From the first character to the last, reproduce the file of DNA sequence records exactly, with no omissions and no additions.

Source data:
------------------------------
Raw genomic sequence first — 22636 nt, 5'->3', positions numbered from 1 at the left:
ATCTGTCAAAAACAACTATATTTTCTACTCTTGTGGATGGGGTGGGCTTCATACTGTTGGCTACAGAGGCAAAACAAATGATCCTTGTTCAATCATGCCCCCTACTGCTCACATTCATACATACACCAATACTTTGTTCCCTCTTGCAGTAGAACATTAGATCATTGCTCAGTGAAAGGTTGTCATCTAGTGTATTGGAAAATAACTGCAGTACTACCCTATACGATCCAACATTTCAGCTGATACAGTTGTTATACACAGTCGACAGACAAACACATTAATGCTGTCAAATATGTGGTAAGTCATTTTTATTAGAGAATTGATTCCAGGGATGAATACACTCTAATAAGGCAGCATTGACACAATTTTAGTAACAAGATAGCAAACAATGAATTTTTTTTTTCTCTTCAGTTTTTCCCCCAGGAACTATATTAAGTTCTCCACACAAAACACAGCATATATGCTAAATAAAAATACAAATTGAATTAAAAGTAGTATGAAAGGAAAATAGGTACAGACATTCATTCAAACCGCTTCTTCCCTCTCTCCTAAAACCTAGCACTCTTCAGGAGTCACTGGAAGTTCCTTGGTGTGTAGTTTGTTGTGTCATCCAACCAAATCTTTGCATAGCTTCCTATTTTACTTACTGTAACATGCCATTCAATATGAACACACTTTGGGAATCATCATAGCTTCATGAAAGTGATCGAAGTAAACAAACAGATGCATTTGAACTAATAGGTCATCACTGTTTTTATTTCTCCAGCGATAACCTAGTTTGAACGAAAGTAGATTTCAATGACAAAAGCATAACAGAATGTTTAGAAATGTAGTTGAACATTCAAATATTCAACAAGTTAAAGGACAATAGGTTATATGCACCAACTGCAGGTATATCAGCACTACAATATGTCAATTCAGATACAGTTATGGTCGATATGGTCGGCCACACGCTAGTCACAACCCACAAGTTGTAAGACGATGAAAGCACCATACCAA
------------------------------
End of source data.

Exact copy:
Raw genomic sequence first — 22636 nt, 5'->3', positions numbered from 1 at the left:
ATCTGTCAAAAACAACTATATTTTCTACTCTTGTGGATGGGGTGGGCTTCATACTGTTGGCTACAGAGGCAAAACAAATGATCCTTGTTCAATCATGCCCCCTACTGCTCACATTCATACATACACCAATACTTTGTTCCCTCTTGCAGTAGAACATTAGATCATTGCTCAGTGAAAGGTTGTCATCTAGTGTATTGGAAAATAACTGCAGTACTACCCTATACGATCCAACATTTCAGCTGATACAGTTGTTATACACAGTCGACAGACAAACACATTAATGCTGTCAAATATGTGGTAAGTCATTTTTATTAGAGAATTGATTCCAGGGATGAATACACTCTAATAAGGCAGCATTGACACAATTTTAGTAACAAGATAGCAAACAATGAATTTTTTTTTTCTCTTCAGTTTTTCCCCCAGGAACTATATTAAGTTCTCCACACAAAACACAGCATATATGCTAAATAAAAATACAAATTGAATTAAAAGTAGTATGAAAGGAAAATAGGTACAGACATTCATTCAAACCGCTTCTTCCCTCTCTCCTAAAACCTAGCACTCTTCAGGAGTCACTGGAAGTTCCTTGGTGTGTAGTTTGTTGTGTCATCCAACCAAATCTTTGCATAGCTTCCTATTTTACTTACTGTAACATGCCATTCAATATGAACACACTTTGGGAATCATCATAGCTTCATGAAAGTGATCGAAGTAAACAAACAGATGCATTTGAACTAATAGGTCATCACTGTTTTTATTTCTCCAGCGATAACCTAGTTTGAACGAAAGTAGATTTCAATGACAAAAGCATAACAGAATGTTTAGAAATGTAGTTGAACATTCAAATATTCAACAAGTTAAAGGACAATAGGTTATATGCACCAACTGCAGGTATATCAGCACTACAATATGTCAATTCAGATACAGTTATGGTCGATATGGTCGGCCACACGCTAGTCACAACCCACAAGTTGTAAGACGATGAAAGCACCATACCAA